Variable winds are ideal for an 18-foot aluminum skiff and the forecast was correct.
However, as per usual, the further one gets from the forecast location the more variable the conditions. The calm seas increased to a light chop by the time my wife and I arrived tied up. Our friend Ryan rented the cabin Friday night, and I booked Saturday so our combined claim to the forest cabin along with a good weather forecast pointed to an epic weekend. Crab and shrimp pots were soaking and steelhead in the nearby river had been left alone since the previous party vacated. Every river that contains steelhead has been hammered by this point in the year. Even the most ambiguous descriptions of locations lead people to guess. How far was the run in the boat? Did you tie up to a dock or mooring buoy? I want to tell a story, not advertise a spot, so leave it at that.
Anyway, the steelhead didn’t bite and the crab and shrimp didn’t cooperate either so as far as fishing goes, it was a near-skunking. Abby lost a steelhead early in the first session, but the rest of Saturday and the morning Sunday attempt were fruitless other than a few small trout.
A sound beating.
But learning never stops and often happens best when reflecting upon failure.
Now that I have some time to digest, I have reduced our steelhead problems to two main adjustments. First is depth, as it usually is. Thin water can be sneaky deep and a heavy fly can seem plenty to get to the bottom where steelhead hold. But if the current is just swift enough, and the fly just light enough, you can spend hours suspending your fly above holding steelhead. Proximity is what turns tempting into impossible to resist.
Steelhead will move to a fly, that’s for sure, but staking the entire session on that often leads to disappointment. There is always a difference between fishing and fishing well.
It occurred to me at the time that we might not be low enough in the water but I instead tried to compensate with careful mending and casting. But I don’t think it worked. I really think I needed a heavier fly too or to add a little weight.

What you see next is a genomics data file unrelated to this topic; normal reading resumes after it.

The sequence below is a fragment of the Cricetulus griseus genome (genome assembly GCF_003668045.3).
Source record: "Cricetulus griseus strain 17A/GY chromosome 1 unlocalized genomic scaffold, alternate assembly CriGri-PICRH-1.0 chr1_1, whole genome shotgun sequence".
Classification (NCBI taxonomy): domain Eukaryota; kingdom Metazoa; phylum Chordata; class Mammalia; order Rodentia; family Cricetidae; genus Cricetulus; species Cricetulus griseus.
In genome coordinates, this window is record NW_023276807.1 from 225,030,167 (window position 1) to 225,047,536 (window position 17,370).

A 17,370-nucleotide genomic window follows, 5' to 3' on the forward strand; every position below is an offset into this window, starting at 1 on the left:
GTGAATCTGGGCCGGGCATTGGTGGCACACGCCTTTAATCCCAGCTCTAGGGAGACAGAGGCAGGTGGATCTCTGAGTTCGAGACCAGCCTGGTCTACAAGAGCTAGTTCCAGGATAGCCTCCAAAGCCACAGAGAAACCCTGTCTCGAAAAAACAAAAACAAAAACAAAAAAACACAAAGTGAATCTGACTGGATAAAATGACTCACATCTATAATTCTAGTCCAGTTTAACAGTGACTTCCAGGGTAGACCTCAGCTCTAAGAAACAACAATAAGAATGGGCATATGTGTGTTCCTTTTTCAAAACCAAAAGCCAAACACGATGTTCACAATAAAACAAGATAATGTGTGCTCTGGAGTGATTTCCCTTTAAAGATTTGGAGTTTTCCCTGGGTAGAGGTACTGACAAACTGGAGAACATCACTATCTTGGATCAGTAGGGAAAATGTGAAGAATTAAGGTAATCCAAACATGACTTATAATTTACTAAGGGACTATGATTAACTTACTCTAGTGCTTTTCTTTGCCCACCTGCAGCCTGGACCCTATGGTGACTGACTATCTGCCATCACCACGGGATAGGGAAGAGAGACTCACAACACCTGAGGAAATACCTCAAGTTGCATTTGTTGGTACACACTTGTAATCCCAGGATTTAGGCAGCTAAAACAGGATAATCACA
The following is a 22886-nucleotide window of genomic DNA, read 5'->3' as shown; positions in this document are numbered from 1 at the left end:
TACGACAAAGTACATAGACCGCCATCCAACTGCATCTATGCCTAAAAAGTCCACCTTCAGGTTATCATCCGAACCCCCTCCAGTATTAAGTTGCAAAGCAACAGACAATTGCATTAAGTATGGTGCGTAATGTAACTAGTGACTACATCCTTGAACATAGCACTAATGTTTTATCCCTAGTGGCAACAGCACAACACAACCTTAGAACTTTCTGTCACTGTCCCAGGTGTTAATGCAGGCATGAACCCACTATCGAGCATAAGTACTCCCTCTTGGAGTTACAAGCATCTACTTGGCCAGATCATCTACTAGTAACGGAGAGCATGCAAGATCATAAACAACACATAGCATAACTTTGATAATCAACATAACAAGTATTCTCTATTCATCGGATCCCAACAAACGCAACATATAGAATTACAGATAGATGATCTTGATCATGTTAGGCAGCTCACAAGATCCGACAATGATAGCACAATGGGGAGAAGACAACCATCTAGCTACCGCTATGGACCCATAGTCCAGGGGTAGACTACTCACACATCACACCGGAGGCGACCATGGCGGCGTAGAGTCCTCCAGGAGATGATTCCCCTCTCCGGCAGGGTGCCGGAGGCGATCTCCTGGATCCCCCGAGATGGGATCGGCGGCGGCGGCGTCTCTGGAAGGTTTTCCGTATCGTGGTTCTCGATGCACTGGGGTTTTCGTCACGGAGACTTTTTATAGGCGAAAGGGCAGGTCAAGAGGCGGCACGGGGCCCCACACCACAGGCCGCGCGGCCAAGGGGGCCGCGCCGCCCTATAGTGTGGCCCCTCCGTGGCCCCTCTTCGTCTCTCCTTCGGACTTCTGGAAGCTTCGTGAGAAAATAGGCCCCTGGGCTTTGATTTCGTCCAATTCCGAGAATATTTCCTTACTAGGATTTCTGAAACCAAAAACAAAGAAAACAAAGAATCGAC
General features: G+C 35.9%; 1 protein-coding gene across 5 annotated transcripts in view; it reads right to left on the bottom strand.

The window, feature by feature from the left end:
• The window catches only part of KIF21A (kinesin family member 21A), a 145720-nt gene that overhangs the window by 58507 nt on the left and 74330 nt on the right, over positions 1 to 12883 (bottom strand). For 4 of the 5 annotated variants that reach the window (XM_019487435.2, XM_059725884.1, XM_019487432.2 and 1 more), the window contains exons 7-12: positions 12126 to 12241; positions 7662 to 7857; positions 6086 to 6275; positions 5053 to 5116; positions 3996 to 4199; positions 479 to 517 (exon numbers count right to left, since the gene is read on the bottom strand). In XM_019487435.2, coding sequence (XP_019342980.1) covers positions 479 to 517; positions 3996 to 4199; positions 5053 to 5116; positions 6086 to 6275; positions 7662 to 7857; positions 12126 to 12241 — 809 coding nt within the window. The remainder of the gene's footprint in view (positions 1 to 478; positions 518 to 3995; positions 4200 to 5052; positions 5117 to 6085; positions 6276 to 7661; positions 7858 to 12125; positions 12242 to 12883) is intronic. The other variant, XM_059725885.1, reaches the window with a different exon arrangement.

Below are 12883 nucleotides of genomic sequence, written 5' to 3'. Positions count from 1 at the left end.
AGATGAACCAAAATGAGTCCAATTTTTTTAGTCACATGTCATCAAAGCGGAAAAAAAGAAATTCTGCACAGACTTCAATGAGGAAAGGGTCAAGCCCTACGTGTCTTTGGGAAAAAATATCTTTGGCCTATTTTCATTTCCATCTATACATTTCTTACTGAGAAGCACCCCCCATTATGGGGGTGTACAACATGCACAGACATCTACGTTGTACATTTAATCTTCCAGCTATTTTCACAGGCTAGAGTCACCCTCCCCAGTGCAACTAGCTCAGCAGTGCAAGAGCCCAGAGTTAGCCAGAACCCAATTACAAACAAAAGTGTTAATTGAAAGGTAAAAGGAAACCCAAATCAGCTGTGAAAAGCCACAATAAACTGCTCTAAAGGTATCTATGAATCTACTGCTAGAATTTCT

The second issue thing was fly selection. This is a horrible feeling or realization when you’re hours from home. I wanted a small, compact, heavy fly for a dead drift or to roll down the current toward the steelhead. But I had mostly streamers and we were down to our last liquid wrench which has been the fly of the season so far. Grumpy streamers often do evoke monstrous takes after a predatory chase, but not in this case. Not on this river. The conditions called for a smaller profile pattern like the ones I had left at home. My lack of fly box organization and preparation left me feeling nearly helpless. Over the previous two weeks we had success fishing from a box that was specifically stocked for that specific river. But some flies were still drying on the shelf, some were in a box we left at home to save weight and some were exiled to underwater snags.
Steelhead can be brutally unforgiving to those without the right tools, and we were hammering screws.
A few hours after returning home, Abby and I put together the definitive steelhead fly box. We sorted, we stocked, and I took the opportunity to validate robust order from the Juneau fly shop.
• Jeff Lund is a freelance writer based in Ketchikan. His book, “A Miserable Paradise: Life in Southeast Alaska,” is available in local bookstores and at Amazon.com. “I Went to the Woods” appears twice per month in the Sports & Outdoors section of the Juneau Empire.